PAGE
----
Socio-academic integration a must for students’ success

Jul 16, 2013 by

Written by Diwakar Sharma

Academicians and economists have different views on the education sector as a business entity. Those who are involved in the specialized area of student recruitment clearly understand that education institutions have to adopt a new model. As importance is given to internationalization of education by relaxing student visa regulation, as service providers all academic institutions must redesign academic programs as per the need of the job market. When we look at the mushrooming of private academic institutions operating under affiliation with different Indian universities, a total disconnect between education and job market is foreseen. Rising unemployment in India and an increasing number of graduates with degrees in hand but bare minimum soft skills makes it difficult for the industry to provide employment. It is the responsibility of the student recruiter to provide basic information to aspiring prospective students who want to gain admission in Canadian Universities and Community Colleges.

Education in Canada is structured and regularly monitored by the Ministry of Education and partners from the industry. The education providers constantly make changes in course curriculum as per the demand from industry experts. With updated course curriculum, Canadian Colleges and Universities provide not only the hard skills but the soft skills which make it easier for the candidate to secure a job within six months of graduation. Applicants from India should be briefed about the difference in education standards and they should be well-prepared to cope with the academic pressure in Canada.

It has been noted the majority of Asian students struggle in first semester as they are not aware of policies regarding academic misconduct and many get involved with plagiarism. A proper understanding of APA and MLA style of writing should be given to the students who intend to enroll in Universities and Colleges. Many students assume that they can take on jobs while studying without understanding that employment is not always easy to get. A proper budget should be allocated for room and board and personal expenses so that students don’t have to indulge in antisocial activities. Canada is a friendly country and hosting international students is a matter of pride but this is not sustainable with the unemployment or underemployment rates of permanent, Canadian residents. In the past, legislation prevented international students from seeking employment; with new amendments, visiting students have been given more access to the job market.

While international students contribute to the Canadian economy by paying fees and rent or buying commodities for daily use, people are concerned international students are taking jobs away from local residents. With few jobs available, this puts direct pressure on Canadian society and economy. Various employers provide work opportunities to students as they tend to save money by paying beneath minimum wages to jobseekers willing to take cash-paid jobs. Government resources take a direct hit when people apply for Employment Insurance or try to get welfare because they cannot find gainful employment.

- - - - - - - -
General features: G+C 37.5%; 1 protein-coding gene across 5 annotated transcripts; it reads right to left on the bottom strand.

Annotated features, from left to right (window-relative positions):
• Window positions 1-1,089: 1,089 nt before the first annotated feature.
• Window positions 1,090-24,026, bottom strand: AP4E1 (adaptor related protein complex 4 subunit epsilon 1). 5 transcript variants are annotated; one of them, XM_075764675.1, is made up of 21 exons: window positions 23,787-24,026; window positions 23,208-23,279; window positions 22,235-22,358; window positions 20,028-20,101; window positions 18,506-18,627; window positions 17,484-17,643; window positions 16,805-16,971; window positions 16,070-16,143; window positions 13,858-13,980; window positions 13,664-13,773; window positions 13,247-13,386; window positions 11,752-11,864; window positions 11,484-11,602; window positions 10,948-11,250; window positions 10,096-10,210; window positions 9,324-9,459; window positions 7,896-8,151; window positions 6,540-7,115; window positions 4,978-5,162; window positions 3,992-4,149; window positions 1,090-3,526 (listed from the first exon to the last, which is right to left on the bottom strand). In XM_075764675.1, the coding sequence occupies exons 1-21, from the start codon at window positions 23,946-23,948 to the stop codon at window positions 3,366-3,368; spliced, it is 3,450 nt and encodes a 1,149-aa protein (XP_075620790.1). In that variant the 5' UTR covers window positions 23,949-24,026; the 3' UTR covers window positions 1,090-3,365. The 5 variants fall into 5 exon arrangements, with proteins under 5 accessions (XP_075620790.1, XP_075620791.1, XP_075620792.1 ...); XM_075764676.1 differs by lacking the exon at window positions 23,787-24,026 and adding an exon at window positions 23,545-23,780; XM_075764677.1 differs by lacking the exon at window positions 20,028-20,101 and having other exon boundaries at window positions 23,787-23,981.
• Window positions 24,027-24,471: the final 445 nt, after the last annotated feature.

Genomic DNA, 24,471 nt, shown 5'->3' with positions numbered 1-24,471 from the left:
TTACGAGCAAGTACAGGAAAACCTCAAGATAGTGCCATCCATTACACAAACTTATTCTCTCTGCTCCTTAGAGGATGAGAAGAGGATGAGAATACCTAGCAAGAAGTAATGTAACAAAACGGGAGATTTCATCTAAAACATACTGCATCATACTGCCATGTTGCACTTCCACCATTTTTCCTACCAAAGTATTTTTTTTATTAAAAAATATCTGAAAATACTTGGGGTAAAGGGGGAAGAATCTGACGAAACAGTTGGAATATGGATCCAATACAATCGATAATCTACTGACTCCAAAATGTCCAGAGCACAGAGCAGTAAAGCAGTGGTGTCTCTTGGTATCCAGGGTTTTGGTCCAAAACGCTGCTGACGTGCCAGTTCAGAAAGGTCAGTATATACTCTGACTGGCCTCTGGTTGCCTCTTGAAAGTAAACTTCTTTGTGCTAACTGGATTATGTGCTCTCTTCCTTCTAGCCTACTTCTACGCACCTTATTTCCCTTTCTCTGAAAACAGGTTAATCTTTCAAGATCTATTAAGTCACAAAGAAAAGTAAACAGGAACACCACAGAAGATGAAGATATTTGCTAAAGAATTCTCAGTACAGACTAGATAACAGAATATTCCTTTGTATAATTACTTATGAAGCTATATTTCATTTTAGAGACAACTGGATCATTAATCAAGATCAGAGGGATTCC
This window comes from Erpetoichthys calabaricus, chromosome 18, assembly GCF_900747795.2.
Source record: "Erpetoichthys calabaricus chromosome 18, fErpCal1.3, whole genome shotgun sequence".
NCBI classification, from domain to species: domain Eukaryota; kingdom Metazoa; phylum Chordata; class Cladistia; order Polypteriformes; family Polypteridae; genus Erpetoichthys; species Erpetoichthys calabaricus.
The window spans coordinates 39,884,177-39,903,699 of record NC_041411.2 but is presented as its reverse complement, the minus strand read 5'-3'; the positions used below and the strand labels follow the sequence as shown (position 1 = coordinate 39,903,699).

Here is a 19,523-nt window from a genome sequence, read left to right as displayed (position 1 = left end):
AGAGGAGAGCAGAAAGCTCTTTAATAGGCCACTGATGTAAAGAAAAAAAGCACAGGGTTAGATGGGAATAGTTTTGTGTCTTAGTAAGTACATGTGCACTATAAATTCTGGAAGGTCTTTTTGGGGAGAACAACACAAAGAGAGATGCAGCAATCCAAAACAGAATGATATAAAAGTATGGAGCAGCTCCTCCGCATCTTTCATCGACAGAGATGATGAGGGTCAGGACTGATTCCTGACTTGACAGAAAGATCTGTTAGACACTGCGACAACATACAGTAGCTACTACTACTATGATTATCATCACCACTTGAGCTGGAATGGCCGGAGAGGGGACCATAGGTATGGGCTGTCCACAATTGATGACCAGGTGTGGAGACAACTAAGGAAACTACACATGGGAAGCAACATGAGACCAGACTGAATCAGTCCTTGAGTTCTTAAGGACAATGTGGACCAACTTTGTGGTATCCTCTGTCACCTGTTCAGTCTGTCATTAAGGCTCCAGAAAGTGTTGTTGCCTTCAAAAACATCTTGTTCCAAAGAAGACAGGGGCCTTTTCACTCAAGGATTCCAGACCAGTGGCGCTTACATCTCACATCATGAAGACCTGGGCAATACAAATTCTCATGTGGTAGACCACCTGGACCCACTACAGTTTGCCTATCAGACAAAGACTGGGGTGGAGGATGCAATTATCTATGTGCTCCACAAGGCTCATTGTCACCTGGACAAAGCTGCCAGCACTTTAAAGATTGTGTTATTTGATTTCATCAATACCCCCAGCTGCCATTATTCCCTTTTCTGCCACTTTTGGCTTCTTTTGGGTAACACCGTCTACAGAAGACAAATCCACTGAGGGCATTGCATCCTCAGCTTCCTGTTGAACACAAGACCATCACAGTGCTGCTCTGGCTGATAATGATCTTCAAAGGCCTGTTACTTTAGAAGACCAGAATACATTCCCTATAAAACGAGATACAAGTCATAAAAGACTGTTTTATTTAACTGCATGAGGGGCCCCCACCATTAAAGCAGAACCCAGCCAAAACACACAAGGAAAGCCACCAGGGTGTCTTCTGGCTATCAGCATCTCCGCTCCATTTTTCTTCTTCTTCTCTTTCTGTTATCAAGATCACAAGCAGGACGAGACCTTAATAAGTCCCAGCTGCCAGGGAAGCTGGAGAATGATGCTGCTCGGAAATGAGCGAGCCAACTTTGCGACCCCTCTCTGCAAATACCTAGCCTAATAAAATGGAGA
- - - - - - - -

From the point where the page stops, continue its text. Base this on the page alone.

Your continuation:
Adaptation and integration are core Canadian values, ensuring the country continues to welcome growing numbers of international students. Student recruiters and education providers do not want to see drastic changes in the student visa process which might yield negative results. If we look at the trends in the UK, it is clear the pressure from local residents pushed the government to impose restrictions on international students and work permit seekers. At the moment, Canada is following a system comparable to the Australian system.

When we examine comparisons across students from China and India, we can see a shift in the policy and planning done by the Chinese parents. It is observed that more students are choosing Canada as a destination and many of them are attending high schools primarily in Ontario, British Columbia, and Quebec. Gaining university or college admission is easier coming from a Canadian high school because of the structure and partnerships between schools. Pathway programs help international students by providing them a direct access to admissions in prestigious universities. High school students are also exempt from IELTS and, once they complete their high school diploma in Canada, they are fully equipped with the necessary tools required for success in universities. Indian students should be briefed about the pathway programs and high schools so that they could take advantage of an early start in Canada.

Diwakar Sharma is the Senior International Recruitment Officer (South East Asia & Middle East) for TAE International Institute. He is also a member of TESL-Ontario, AMIC-Singapore, and PRSI India.

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